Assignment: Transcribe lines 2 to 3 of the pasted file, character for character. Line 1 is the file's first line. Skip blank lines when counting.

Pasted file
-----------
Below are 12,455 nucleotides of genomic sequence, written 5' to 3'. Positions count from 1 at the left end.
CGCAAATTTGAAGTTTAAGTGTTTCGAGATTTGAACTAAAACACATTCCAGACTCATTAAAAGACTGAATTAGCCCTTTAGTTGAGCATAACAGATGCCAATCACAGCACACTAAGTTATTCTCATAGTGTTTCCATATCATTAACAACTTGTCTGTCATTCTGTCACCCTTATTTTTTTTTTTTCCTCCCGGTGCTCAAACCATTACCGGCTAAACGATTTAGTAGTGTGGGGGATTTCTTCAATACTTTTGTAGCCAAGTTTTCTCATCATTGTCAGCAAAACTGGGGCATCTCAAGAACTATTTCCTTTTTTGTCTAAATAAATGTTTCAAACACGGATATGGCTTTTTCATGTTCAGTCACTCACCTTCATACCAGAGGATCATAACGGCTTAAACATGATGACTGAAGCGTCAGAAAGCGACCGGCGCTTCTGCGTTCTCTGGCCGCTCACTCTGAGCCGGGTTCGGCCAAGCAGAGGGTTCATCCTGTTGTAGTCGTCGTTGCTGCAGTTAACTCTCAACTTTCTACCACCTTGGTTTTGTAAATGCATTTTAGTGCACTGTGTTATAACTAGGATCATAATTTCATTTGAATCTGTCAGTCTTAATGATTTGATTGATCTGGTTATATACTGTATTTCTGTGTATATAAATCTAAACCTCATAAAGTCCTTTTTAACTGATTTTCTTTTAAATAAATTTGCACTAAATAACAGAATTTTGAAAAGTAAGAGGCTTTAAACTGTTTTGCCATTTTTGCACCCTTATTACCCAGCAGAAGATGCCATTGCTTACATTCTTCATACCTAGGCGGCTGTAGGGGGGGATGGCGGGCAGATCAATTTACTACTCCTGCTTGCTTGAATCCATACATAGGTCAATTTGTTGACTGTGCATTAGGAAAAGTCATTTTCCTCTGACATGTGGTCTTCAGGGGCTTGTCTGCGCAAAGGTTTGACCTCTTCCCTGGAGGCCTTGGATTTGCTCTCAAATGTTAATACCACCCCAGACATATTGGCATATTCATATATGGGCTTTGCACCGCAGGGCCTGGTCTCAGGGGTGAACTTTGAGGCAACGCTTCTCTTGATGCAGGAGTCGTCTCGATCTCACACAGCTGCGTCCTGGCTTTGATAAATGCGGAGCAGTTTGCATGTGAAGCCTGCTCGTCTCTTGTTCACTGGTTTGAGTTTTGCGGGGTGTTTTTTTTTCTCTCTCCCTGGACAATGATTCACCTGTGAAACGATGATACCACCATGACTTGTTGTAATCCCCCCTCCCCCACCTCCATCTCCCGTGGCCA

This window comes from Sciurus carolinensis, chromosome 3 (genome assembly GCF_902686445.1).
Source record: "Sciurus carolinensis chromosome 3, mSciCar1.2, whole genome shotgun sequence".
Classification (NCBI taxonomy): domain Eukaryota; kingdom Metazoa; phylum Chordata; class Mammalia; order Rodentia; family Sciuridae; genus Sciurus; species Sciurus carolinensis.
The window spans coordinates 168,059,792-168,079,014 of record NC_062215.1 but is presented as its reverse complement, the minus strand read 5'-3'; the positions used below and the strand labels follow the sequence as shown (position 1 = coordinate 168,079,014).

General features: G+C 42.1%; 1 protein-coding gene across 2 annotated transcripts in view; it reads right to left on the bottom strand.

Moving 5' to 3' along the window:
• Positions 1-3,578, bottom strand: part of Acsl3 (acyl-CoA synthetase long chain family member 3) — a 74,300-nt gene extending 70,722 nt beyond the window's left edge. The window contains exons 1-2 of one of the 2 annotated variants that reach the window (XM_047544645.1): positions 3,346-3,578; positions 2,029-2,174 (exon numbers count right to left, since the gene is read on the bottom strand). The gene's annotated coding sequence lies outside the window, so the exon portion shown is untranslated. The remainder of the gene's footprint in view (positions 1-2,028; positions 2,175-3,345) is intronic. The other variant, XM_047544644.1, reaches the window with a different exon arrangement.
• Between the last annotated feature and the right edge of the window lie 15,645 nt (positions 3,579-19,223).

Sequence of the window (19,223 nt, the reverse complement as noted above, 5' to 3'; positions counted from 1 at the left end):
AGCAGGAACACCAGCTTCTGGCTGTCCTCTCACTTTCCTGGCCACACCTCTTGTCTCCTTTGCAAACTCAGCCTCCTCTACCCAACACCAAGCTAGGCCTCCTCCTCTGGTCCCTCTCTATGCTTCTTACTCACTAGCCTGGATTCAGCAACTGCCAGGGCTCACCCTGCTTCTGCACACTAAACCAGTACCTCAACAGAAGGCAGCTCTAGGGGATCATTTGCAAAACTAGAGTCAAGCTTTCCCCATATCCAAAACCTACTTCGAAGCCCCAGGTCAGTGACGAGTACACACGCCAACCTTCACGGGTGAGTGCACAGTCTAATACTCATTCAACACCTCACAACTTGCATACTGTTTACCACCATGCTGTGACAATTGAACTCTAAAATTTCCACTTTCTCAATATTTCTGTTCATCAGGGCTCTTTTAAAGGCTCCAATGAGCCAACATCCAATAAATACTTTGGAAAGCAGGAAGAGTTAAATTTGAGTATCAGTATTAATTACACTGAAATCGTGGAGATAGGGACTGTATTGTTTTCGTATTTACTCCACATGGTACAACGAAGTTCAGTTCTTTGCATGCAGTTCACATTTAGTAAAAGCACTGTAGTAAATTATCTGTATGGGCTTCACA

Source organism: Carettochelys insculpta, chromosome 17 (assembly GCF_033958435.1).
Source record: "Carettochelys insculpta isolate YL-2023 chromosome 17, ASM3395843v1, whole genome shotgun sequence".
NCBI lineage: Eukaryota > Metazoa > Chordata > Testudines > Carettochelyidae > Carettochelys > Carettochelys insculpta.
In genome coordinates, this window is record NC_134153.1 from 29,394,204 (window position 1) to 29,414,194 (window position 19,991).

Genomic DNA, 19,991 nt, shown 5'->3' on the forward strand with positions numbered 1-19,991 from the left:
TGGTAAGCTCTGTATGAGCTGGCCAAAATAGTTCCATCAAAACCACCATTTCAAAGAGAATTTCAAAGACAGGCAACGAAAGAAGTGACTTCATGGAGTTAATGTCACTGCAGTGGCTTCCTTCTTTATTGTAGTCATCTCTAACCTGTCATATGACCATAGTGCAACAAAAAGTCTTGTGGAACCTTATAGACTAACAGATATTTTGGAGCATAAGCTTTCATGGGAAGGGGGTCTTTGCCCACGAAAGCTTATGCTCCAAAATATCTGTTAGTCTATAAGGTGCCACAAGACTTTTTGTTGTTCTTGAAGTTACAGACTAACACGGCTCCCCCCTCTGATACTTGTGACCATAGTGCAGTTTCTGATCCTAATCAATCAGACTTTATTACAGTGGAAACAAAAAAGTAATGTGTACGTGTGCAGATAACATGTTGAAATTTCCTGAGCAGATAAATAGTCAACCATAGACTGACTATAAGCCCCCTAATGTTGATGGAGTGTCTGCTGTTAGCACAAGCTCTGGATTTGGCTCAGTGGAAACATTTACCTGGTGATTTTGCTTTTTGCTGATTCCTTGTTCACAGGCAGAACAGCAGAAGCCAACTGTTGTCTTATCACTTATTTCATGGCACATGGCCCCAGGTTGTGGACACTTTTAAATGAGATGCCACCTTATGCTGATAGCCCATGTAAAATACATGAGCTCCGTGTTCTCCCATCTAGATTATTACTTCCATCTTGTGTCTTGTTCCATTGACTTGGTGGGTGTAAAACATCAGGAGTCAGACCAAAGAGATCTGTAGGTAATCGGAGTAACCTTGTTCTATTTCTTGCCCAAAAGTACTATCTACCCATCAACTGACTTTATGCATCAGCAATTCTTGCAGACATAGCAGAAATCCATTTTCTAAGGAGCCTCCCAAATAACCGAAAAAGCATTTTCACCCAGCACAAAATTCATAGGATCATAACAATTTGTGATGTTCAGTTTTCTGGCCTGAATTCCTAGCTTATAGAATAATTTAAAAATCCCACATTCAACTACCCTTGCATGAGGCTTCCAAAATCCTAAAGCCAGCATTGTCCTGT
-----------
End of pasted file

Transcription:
CGCAAATTTGAAGTTTAAGTGTTTCGAGATTTGAACTAAAACACATTCCAGACTCATTAAAAGACTGAATTAGCCCTTTAGTTGAGCATAACAGATGCCAATCACAGCACACTAAGTTATTCTCATAGTGTTTCCATATCATTAACAACTTGTCTGTCATTCTGTCACCCTTATTTTTTTTTTTTCCTCCCGGTGCTCAAACCATTACCGGCTAAACGATTTAGTAGTGTGGGGGATTTCTTCAATACTTTTGTAGCCAAGTTTTCTCATCATTGTCAGCAAAACTGGGGCATCTCAAGAACTATTTCCTTTTTTGTCTAAATAAATGTTTCAAACACGGATATGGCTTTTTCATGTTCAGTCACTCACCTTCATACCAGAGGATCATAACGGCTTAAACATGATGACTGAAGCGTCAGAAAGCGACCGGCGCTTCTGCGTTCTCTGGCCGCTCACTCTGAGCCGGGTTCGGCCAAGCAGAGGGTTCATCCTGTTGTAGTCGTCGTTGCTGCAGTTAACTCTCAACTTTCTACCACCTTGGTTTTGTAAATGCATTTTAGTGCACTGTGTTATAACTAGGATCATAATTTCATTTGAATCTGTCAGTCTTAATGATTTGATTGATCTGGTTATATACTGTATTTCTGTGTATATAAATCTAAACCTCATAAAGTCCTTTTTAACTGATTTTCTTTTAAATAAATTTGCACTAAATAACAGAATTTTGAAAAGTAAGAGGCTTTAAACTGTTTTGCCATTTTTGCACCCTTATTACCCAGCAGAAGATGCCATTGCTTACATTCTTCATACCTAGGCGGCTGTAGGGGGGGATGGCGGGCAGATCAATTTACTACTCCTGCTTGCTTGAATCCATACATAGGTCAATTTGTTGACTGTGCATTAGGAAAAGTCATTTTCCTCTGACATGTGGTCTTCAGGGGCTTGTCTGCGCAAAGGTTTGACCTCTTCCCTGGAGGCCTTGGATTTGCTCTCAAATGTTAATACCACCCCAGACATATTGGCATATTCATATATGGGCTTTGCACCGCAGGGCCTGGTCTCAGGGGTGAACTTTGAGGCAACGCTTCTCTTGATGCAGGAGTCGTCTCGATCTCACACAGCTGCGTCCTGGCTTTGATAAATGCGGAGCAGTTTGCATGTGAAGCCTGCTCGTCTCTTGTTCACTGGTTTGAGTTTTGCGGGGTGTTTTTTTTTCTCTCTCCCTGGACAATGATTCACCTGTGAAACGATGATACCACCATGACTTGTTGTAATCCCCCCTCCCCCACCTCCATCTCCCGTGGCCA

This window comes from Sciurus carolinensis, chromosome 3 (genome assembly GCF_902686445.1).